Review: The Book of Strange New Things

The Book of Strange New Things
The Book of Strange New Things by Michel Faber
My rating: 2 of 5 stars

Reading THE BOOK OF STRANGE NEW THINGS is like eating finely seasoned roast beef between two pieces of Wonder bread. As one would not mix gourmet with consumer brand, so authors should not allow delectable ideas with forgettable words. The author’s material is built upon an exceptional idea—perfect fodder for numerous literary awards. The key piece being: unique. However, this powerhouse of thought does not have the structure to support its efforts.

What I love: a missionary taking the Bible to an alien race, and leaving his wife on earth. I’ve read several Bible missionary books and they all take their wives along. To split the couple, not just by continent, but by orbits, is a daring risk that’s full of potential. To have an alien race embrace words of the Bible is refreshing and interesting. Add in a futuristic earth with all of its problems, both political and personal, and the whole thing is nearly perfect. But then…

What I loathe: the writing style and characters. Michel Faber is a talented writer; I’m not sure why he took such a casual approach here. The conversations and inner-character thought dialogues are the most troubling; the words try too hard to be everyday man, laid back. The writing is not tight, nor does it seek constant answers to the deep questions. The structure of the plot begs these questions to be asked. It is like playing a volleyball game with a perfect set and a spike that lobs softly over.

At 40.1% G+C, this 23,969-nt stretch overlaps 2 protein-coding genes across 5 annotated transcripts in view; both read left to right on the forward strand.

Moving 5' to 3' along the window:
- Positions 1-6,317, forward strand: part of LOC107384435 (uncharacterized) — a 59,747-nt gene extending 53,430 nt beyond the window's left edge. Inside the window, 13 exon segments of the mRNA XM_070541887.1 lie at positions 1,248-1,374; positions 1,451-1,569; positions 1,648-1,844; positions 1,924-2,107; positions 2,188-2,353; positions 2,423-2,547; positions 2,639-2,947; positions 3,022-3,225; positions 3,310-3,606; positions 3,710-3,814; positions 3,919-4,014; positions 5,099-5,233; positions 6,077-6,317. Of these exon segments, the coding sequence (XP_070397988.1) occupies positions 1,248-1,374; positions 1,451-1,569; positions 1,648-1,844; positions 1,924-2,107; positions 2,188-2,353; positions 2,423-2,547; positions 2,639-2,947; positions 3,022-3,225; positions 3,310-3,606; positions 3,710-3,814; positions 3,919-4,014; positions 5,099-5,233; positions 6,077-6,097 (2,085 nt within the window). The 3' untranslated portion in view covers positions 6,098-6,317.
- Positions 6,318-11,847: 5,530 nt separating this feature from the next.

The characters are questionable from the get-go. The relationship between the husband and wife is not believable, nor is their love for their cat. Bizarre, really. As a former evangelical minister myself, the missionary’s relationship with God and the Bible reeks of fiction.

Is the novel redeemable? Absolutely. The ideas and context will stir in your mind for days. You’ll ask yourself questions about current culture, politics, religion, and treatment of others. Chances are, you’ll wonder at the newness of things taken for granted. It’s a lovely premise that’s worthy to read, despite the lightweight writing style to support it all.

I want to thank Crown and Random House for providing an electronic review copy of this book to review.

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One thought on “Review: The Book of Strange New Things

  1. sjhigbee

    An excellent review. I heard the Radio 4 serialisation of this book and by the end felt thoroughly exasperated. Like you, I thought the initial idea was brilliant – but the protagonist was just so unconvincing and thin… I definitely am not bothering to read the book!

    Reply

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